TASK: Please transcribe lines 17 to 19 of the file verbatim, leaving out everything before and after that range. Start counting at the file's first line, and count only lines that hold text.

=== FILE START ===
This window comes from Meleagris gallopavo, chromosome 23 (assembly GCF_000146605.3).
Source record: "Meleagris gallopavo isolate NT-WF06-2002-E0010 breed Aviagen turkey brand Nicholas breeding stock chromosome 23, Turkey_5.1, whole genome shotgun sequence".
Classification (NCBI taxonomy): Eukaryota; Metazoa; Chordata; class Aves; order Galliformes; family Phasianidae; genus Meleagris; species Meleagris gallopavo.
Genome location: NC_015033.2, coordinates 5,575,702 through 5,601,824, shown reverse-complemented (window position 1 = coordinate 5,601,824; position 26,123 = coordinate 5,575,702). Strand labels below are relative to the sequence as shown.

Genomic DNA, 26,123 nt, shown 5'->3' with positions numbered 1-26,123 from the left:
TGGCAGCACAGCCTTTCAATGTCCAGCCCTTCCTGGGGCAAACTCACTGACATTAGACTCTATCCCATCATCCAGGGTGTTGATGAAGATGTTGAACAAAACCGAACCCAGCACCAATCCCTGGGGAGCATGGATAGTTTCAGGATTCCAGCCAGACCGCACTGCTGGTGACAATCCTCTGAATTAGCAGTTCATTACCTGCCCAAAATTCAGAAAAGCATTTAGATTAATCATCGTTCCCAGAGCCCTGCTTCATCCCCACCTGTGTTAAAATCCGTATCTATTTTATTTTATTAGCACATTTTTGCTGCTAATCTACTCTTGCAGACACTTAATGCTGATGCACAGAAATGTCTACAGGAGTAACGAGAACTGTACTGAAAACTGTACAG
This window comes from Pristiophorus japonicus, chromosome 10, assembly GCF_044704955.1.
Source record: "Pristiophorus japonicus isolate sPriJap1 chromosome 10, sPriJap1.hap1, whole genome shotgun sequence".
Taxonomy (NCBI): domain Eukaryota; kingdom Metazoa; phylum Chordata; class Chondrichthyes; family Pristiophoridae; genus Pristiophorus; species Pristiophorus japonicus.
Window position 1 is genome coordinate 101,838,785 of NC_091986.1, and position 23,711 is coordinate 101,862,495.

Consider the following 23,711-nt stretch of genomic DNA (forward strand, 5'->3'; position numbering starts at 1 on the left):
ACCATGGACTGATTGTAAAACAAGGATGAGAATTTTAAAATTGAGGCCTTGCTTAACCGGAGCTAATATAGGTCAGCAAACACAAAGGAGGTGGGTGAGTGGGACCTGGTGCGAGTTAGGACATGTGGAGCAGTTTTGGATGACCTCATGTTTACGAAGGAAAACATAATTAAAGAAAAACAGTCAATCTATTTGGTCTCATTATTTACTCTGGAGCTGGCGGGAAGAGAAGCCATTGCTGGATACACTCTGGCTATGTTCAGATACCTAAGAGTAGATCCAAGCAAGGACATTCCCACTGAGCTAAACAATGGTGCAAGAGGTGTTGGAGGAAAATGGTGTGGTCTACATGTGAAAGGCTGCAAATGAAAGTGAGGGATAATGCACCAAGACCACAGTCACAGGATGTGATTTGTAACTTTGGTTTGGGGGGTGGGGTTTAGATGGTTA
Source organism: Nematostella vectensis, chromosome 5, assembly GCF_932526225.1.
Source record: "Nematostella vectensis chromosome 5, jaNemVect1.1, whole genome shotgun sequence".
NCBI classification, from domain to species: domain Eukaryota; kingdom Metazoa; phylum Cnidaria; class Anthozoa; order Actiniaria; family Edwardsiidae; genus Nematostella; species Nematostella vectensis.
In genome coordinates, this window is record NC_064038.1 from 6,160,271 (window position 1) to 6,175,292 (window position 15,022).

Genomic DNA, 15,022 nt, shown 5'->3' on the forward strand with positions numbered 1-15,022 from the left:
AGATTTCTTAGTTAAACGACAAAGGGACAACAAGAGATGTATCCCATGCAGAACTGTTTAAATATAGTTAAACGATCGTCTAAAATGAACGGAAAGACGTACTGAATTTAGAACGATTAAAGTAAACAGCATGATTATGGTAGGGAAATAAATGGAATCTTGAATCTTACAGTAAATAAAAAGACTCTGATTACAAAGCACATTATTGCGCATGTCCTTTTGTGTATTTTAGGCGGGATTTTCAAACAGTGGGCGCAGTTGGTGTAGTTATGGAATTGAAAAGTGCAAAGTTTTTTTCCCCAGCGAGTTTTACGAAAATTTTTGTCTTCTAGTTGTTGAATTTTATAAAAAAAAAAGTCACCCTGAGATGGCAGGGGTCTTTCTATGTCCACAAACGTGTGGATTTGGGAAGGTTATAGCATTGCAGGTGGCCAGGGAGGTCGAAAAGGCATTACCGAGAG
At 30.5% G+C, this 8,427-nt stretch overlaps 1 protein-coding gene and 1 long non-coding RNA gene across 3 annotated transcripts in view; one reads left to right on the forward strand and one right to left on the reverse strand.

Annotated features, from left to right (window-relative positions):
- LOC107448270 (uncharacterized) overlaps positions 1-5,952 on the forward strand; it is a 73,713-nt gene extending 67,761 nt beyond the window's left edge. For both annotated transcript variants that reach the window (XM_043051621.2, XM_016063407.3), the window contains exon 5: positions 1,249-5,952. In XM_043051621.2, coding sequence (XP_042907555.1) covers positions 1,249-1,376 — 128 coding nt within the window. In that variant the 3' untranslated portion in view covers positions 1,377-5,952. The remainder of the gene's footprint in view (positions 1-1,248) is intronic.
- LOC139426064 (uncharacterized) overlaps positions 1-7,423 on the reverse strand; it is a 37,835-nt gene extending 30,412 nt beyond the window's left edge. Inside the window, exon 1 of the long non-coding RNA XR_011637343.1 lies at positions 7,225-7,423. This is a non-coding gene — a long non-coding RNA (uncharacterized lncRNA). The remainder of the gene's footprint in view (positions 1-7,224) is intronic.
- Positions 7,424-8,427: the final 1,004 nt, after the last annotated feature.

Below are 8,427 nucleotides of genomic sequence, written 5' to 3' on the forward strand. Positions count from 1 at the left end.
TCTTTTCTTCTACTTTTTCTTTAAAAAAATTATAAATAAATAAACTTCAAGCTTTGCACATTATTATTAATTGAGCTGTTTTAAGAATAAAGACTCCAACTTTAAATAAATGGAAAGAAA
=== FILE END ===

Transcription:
Genomic DNA, 15,022 nt, shown 5'->3' on the forward strand with positions numbered 1-15,022 from the left:
AGATTTCTTAGTTAAACGACAAAGGGACAACAAGAGATGTATCCCATGCAGAACTGTTTAAATATAGTTAAACGATCGTCTAAAATGAACGGAAAGACGTACTGAATTTAGAACGATTAAAGTAAACAGCATGATTATGGTAGGGAAATAAATGGAATCTTGAATCTTACAGTAAATAAAAAGACTCTGATTACAAAGCACATTATTGCGCATGTCCTTTTGTGTATTTTAGGCGGGATTTTCAAACAGTGGGCGCAGTTGGTGTAGTTATGGAATTGAAAAGTGCAAAGTTTTTTTCCCCAGCGAGTTTTACGAAAATTTTTGTCTTCTAGTTGTTGAATTTTATAAAAAAAAAAGTCACCCTGAGATGGCAGGGGTCTTTCTATGTCCACAAACGTGTGGATTTGGGAAGGTTATAGCATTGCAGGTGGCCAGGGAGGTCGAAAAGGCATTACCGAGAG
At 30.5% G+C, this 8,427-nt stretch overlaps 1 protein-coding gene and 1 long non-coding RNA gene across 3 annotated transcripts in view; one reads left to right on the forward strand and one right to left on the reverse strand.